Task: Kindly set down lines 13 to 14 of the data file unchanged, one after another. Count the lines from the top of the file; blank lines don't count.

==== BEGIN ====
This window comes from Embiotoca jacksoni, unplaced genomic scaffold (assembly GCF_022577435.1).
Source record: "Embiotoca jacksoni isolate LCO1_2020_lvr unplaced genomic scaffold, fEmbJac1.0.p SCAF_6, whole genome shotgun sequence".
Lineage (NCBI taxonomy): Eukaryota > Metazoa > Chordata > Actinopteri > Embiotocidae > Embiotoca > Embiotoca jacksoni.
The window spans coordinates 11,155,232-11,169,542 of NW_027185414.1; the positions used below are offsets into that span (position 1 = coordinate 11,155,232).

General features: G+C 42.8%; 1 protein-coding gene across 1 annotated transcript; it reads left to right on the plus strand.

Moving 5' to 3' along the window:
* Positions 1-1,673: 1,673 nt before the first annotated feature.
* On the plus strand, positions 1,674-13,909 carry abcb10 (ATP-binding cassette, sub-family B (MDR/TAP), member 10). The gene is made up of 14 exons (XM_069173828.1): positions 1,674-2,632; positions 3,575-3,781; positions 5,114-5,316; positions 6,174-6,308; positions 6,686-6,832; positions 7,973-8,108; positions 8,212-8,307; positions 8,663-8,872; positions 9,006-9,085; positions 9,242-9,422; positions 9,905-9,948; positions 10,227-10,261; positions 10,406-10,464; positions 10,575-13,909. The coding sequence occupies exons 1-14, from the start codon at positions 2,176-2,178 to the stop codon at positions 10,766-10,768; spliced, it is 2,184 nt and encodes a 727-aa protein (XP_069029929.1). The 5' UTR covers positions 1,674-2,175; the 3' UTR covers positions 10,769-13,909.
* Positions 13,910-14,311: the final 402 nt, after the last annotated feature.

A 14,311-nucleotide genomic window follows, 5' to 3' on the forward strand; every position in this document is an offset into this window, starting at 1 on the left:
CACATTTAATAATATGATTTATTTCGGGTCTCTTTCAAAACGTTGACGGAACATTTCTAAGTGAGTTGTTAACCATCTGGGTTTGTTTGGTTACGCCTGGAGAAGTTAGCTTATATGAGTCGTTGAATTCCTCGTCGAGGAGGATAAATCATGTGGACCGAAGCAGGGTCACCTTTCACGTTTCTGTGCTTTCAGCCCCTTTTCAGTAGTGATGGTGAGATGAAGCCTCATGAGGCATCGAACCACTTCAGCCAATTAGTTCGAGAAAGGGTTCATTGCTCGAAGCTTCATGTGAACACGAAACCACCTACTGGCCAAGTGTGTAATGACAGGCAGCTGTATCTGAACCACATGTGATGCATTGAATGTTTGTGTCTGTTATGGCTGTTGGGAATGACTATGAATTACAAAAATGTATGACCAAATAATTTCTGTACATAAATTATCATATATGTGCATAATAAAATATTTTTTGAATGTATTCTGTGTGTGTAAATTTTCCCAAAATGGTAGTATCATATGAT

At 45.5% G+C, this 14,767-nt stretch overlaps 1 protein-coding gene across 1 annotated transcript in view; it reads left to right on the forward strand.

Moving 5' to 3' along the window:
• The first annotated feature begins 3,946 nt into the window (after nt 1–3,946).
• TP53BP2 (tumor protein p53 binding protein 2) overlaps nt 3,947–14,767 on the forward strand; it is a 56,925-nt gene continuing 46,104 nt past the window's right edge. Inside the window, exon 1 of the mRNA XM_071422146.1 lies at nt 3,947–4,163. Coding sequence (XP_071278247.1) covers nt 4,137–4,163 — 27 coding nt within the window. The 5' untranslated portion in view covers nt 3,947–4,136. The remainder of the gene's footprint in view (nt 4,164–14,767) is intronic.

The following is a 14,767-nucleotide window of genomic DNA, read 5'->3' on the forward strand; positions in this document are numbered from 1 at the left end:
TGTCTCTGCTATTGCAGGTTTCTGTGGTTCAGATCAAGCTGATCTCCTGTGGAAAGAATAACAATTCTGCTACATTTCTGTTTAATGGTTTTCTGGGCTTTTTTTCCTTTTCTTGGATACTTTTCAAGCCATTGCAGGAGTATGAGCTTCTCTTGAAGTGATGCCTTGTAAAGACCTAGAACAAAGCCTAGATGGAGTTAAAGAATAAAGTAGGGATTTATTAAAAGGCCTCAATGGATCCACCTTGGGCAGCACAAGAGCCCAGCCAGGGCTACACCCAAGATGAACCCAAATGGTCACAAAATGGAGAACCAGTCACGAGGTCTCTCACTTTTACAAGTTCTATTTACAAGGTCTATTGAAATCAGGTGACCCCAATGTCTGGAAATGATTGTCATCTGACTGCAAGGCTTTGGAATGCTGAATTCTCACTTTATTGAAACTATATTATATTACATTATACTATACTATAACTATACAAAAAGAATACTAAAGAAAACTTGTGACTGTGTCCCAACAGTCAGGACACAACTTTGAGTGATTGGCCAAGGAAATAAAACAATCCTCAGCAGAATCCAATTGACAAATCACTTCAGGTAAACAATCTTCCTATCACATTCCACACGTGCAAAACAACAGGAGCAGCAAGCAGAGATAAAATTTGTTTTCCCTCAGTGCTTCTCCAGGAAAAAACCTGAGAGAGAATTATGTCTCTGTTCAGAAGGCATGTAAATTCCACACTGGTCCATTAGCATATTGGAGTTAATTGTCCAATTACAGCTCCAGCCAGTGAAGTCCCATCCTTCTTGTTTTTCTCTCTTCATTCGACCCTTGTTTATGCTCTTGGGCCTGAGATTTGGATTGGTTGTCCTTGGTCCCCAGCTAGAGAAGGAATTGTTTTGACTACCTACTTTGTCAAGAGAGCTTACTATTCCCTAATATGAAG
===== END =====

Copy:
Moving 5' to 3' along the window:
• The first annotated feature begins 3,946 nt into the window (after nt 1–3,946).